UNESCO skimmed off the most artistically dense and accessible several of the caves and enclosed them for a World Heritage Site. The folks at Estancia Cueva de las Manos will drive you on a 4×4 for a long day trip and hike to others on their 100,000 hectare ranch. They will also feed you — some government agency hooks up kids going through culinary or hotel management school with estancias hosting tourists in the summer, and the results are delicious. They also hooked up a young American woman studying Spanish to work there, and she was our 4×4 driver and guide to their large cave. Their cave didn’t have quite as many hands as the official site, but it was a much nicer experience not to be rushed by the one-hour tours, and not to have a fence in the way.

After spending a day and a half looking at hand paintings, we drove the rest of the officially unpaved part of Ruta 40. Now it’s only frequent road reconstruction which gets us back onto the gravel.

Yesterday (1/28) we drove to Alerce National Park. An Alerce is like a sequoia. We only saw one of them since they are way away in the back country and would have required a day long boat ride (all the nearby ones having been logged) but there are a number of other species including a native bamboo with a solid core, the usual Southern Hemisphere beech suspects, an incense cedar which is sort of like those in California — the Andes near Esquel are sort of like the Eastern Cascades just generally, which is not surprising since they are the same mountains on the same landmass. The most special thing on this day out of all others, is that a legume of some kind that looks like broom, was at the moment releasing its seeds. Imagine a locust-like seed pod 4-6 cm in length which has dried out completely. As the last bit of water leaves the slightly twisted pod, there is nothing to hold it together and the pod snaps open, scattering seeds all over. As we walked down the trail, hundreds of little clicks followed us.

They also have daisies that climb trees in vines. Orange ones, and white ones. Traveling is rad.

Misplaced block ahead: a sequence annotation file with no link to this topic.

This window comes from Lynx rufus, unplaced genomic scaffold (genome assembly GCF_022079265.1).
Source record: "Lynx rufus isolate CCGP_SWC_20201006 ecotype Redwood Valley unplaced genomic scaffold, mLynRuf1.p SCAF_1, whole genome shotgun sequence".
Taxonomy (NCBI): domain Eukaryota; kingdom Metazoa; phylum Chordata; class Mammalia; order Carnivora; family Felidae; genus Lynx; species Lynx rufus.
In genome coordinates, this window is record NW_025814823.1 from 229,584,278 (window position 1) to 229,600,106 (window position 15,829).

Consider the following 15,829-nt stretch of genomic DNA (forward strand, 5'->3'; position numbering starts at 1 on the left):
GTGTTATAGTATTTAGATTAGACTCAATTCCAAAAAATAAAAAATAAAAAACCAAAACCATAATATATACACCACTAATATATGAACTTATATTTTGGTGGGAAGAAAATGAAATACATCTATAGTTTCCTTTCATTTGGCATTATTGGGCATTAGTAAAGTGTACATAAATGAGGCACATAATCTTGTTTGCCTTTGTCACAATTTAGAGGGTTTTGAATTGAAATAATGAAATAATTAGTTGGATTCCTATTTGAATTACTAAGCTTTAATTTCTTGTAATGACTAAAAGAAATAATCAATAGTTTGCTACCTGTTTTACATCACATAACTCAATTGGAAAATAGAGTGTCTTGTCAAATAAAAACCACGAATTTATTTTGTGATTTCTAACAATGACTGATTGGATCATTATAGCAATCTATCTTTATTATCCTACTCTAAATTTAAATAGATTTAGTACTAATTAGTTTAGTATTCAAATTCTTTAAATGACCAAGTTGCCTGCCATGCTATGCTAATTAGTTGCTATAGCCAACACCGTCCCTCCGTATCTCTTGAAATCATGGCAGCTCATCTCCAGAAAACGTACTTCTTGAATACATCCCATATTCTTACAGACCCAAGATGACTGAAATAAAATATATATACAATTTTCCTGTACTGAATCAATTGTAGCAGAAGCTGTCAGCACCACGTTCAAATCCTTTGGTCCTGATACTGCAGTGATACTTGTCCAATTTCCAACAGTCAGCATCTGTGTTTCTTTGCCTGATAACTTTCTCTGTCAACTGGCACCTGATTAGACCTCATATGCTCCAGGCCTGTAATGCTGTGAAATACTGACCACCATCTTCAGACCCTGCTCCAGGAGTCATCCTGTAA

After our walk through the bamboo and beech and broom forest, we got back into the car and drove to Bariloche. Failed to spot Butch Cassidy’s house from the road. Lonely Planet says it’s there, near km 21 (which is not actually marked) 8 km north of Cholila, but as part of their residual hip image, they adamantly refuse to include any more information in their guide than was available to 13th century sailors: verbal descriptions.

Hello, Lonely Planet! It’s 2009! GPS has been public since the Clinton Administration! I know you want us to get chummy with natives in bars and be personally guided by guys with dreads and Che t-shirts to your cool sites, but lat-long is all that is required.

Bariloche is a total hole. It is the next step in the progression Ushuaia-Calafate-Esquel-El Bolson, as tourist towns march on their inevitable Hertzsprung-Russell path toward the doom of malldom.

I’m not including the lat-long of the private sites on the Estancia because I don’t want to contribute to the stuffed animal store, the pizza cafe, the chocolateria, and the Gap/North Face/Benetton outlet soon enough to arrive in the pretty little canyon. Here’s the location of Cafe Lo De Garcia instead.

Now it’s time to get some chocolate that this “town” is “famous” for (one of the intimate chocolate stores is called Del Turista and fills a city block) and get back on the road and drive past some awesome mountain scenery.